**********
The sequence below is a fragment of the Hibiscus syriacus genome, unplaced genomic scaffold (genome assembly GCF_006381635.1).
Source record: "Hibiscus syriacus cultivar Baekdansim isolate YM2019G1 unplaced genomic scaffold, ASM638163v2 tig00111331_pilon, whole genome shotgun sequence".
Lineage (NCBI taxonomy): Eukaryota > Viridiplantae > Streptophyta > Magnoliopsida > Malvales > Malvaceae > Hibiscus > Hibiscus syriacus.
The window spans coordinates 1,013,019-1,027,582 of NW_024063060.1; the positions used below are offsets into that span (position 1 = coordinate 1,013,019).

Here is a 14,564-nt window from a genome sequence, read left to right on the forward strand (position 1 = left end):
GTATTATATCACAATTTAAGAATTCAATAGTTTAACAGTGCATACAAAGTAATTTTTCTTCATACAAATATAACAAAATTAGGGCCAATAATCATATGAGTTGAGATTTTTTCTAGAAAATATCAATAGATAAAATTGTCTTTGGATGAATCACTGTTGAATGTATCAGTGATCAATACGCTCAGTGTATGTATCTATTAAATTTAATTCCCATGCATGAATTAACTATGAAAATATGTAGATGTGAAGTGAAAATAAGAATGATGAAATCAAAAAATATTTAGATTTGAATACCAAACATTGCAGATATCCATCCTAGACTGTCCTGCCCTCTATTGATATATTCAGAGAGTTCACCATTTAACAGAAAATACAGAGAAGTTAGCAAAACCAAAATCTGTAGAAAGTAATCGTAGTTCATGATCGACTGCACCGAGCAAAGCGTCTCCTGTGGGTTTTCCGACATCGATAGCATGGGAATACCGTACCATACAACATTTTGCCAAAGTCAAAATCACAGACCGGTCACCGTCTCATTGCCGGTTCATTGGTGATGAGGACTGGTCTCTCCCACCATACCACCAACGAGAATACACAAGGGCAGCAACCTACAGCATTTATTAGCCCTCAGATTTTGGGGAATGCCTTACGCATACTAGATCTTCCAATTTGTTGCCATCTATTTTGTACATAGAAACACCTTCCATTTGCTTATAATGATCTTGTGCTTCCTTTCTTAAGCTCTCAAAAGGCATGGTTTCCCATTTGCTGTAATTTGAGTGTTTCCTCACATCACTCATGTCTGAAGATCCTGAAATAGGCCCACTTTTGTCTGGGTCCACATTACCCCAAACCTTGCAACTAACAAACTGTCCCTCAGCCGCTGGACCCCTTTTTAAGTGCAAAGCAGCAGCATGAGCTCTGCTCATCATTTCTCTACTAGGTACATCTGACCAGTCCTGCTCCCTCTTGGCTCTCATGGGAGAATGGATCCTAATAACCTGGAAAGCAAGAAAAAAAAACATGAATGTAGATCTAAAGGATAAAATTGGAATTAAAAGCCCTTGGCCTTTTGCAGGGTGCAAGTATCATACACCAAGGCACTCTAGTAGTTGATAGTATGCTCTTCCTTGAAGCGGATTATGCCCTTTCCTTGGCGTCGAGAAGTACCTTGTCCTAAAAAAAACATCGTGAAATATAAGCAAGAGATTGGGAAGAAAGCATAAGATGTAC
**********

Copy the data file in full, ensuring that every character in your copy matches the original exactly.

The sequence below is a fragment of the Hibiscus syriacus genome, unplaced genomic scaffold (genome assembly GCF_006381635.1).
Source record: "Hibiscus syriacus cultivar Baekdansim isolate YM2019G1 unplaced genomic scaffold, ASM638163v2 tig00111331_pilon, whole genome shotgun sequence".
Lineage (NCBI taxonomy): Eukaryota > Viridiplantae > Streptophyta > Magnoliopsida > Malvales > Malvaceae > Hibiscus > Hibiscus syriacus.
The window spans coordinates 1,013,019-1,027,582 of NW_024063060.1; the positions used below are offsets into that span (position 1 = coordinate 1,013,019).

Here is a 14,564-nt window from a genome sequence, read left to right on the forward strand (position 1 = left end):
GTATTATATCACAATTTAAGAATTCAATAGTTTAACAGTGCATACAAAGTAATTTTTCTTCATACAAATATAACAAAATTAGGGCCAATAATCATATGAGTTGAGATTTTTTCTAGAAAATATCAATAGATAAAATTGTCTTTGGATGAATCACTGTTGAATGTATCAGTGATCAATACGCTCAGTGTATGTATCTATTAAATTTAATTCCCATGCATGAATTAACTATGAAAATATGTAGATGTGAAGTGAAAATAAGAATGATGAAATCAAAAAATATTTAGATTTGAATACCAAACATTGCAGATATCCATCCTAGACTGTCCTGCCCTCTATTGATATATTCAGAGAGTTCACCATTTAACAGAAAATACAGAGAAGTTAGCAAAACCAAAATCTGTAGAAAGTAATCGTAGTTCATGATCGACTGCACCGAGCAAAGCGTCTCCTGTGGGTTTTCCGACATCGATAGCATGGGAATACCGTACCATACAACATTTTGCCAAAGTCAAAATCACAGACCGGTCACCGTCTCATTGCCGGTTCATTGGTGATGAGGACTGGTCTCTCCCACCATACCACCAACGAGAATACACAAGGGCAGCAACCTACAGCATTTATTAGCCCTCAGATTTTGGGGAATGCCTTACGCATACTAGATCTTCCAATTTGTTGCCATCTATTTTGTACATAGAAACACCTTCCATTTGCTTATAATGATCTTGTGCTTCCTTTCTTAAGCTCTCAAAAGGCATGGTTTCCCATTTGCTGTAATTTGAGTGTTTCCTCACATCACTCATGTCTGAAGATCCTGAAATAGGCCCACTTTTGTCTGGGTCCACATTACCCCAAACCTTGCAACTAACAAACTGTCCCTCAGCCGCTGGACCCCTTTTTAAGTGCAAAGCAGCAGCATGAGCTCTGCTCATCATTTCTCTACTAGGTACATCTGACCAGTCCTGCTCCCTCTTGGCTCTCATGGGAGAATGGATCCTAATAACCTGGAAAGCAAGAAAAAAAAACATGAATGTAGATCTAAAGGATAAAATTGGAATTAAAAGCCCTTGGCCTTTTGCAGGGTGCAAGTATCATACACCAAGGCACTCTAGTAGTTGATAGTATGCTCTTCCTTGAAGCGGATTATGCCCTTTCCTTGGCGTCGAGAAGTACCTTGTCCTAAAAAAAACATCGTGAAATATAAGCAAGAGATTGGGAAGAAAGCATAAGATGTAC